F276. Teaching the Literature of Another. (Christina MarroccoRabi’a HakimaTony ArdizzoneDaniel Shank CruzCarl Fuerst) As teachers of writing we offer our students a diverse literature, not just the literature that matches our own identity (or theirs), but how can we be most effective? How does the Chinese American teacher teach African American writers? How does the African American teacher bring in Latino writers? How does the Straight, Latino teacher teach LGBT writers? What are the boundaries? This panel of teachers working regularly and thoroughly at such intersections shares their challenges and insight.

F279. Beyond the Hospital: The Memoirist on Writing About Health, Illness, and Injury. (Elizabeth L. SilverPorochista KhakpourChristine Hyung-Oak Lee) This event explores the tragedies, pitfalls, miracles, and realities of living in a world of evolving medicine, as panelists contribute varying perspectives on how their journeys in and out of the medical establishment have impacted their work. What makes us embrace or reject modern medicine? What terrifies us about it? It is through the symbiotic relationship between memoir and medicine that we can begin to understand how to interact in this transforming world.

F282. Writing Neighborhoods: (Re)Creating the Places We Live. (Kathy FlannD. WatkinsDavid EbenbachPatrice HuttonMary-Sherman Willis) We’re told to write what we know, but it can be daunting to portray the places we know best: our own communities. Where do we find the authority to get it right? This panel explores the challenges, responsibilities, and rewards of writing from the particular home places of Baltimore and Washington, DC. The founder of Writers in Baltimore Schools, which runs workshops for low-income students, joins poets and prose writers to discuss the transformative possibilities for writers and readers alike.

F285. The Last Word on Animals: Creaturely Nonfiction in a Time of Environmental Upheaval . (Kathleen Dean MooreMichael P. BranchJennifer SahnKathryn MilesNick Neely) We live amid the “sixth extinction,” in which species are disappearing at the fastest rate since the dinosaurs. Animals thrive in our psyches, but now stories about polar bears treading water and octopuses escaping aquariums show how their reality and our animal knowledge is changing. How do we call attention to creatures while protecting their mystery, autonomy, and very existence? Hear from nonfiction writers and editors devoted to the craft and ethics of the bestiary in this alarming era.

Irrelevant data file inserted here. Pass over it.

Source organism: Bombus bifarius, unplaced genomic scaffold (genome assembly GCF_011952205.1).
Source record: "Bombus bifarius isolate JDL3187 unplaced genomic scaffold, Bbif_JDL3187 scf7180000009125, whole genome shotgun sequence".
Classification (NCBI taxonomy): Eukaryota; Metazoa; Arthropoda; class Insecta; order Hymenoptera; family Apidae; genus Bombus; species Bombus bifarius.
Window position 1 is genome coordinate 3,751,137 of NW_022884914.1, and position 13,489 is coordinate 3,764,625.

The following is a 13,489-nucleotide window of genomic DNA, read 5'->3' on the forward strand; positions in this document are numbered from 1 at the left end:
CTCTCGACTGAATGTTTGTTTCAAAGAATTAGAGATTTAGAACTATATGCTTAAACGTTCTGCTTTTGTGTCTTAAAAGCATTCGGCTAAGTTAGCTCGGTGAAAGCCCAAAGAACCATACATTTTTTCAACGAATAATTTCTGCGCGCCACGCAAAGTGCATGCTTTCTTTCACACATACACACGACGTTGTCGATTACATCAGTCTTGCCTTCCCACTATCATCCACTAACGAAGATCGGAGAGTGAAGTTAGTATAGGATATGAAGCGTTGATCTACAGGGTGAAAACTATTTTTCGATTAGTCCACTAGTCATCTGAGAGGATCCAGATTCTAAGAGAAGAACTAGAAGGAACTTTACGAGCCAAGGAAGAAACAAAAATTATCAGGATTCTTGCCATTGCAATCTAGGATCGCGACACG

1. Interest in covering session F203. Looking Outward: Avoiding the Conventional Memoir. (Steve Woodward, Paul Lisicky, Belle Boggs, Angela Palm) All too often, memoir falls into a familiar, conventional pattern of confession and redemption. But how do you tell a personal story when life doesn’t conform to that shape? And how can a writer with a variety of interests incorporate those subjects into a personal narrative? Three Graywolf Press nonfiction authors discuss their approaches to writing about life—and subjects as disparate as infertility, nature, friendship, science, grief, and art—in personal and intimate detail.

    Sophia Kouidou-Giles


  2. Hi there,

    I’d like to blog about F116. Writing as Refugees: Collective Trauma & Impossible Return and F231. Surviving the End Times: Finishing a First, Second, or Fifth Book
    if possible.

    Thank you!


  3. I’ll take F253 on The Art of Criticism. I’m about to have my first book review published, and I’d like to see what’s going on with that side of the industry.


    • Fantastic and thank you! I’ve signed you up. I have kept my fingers crossed someone would cover this panel. I write lots of book reviews, and I wanted to know what is happening; I’m particularly interested in what Ron Charles has to say. Thank you! -Renee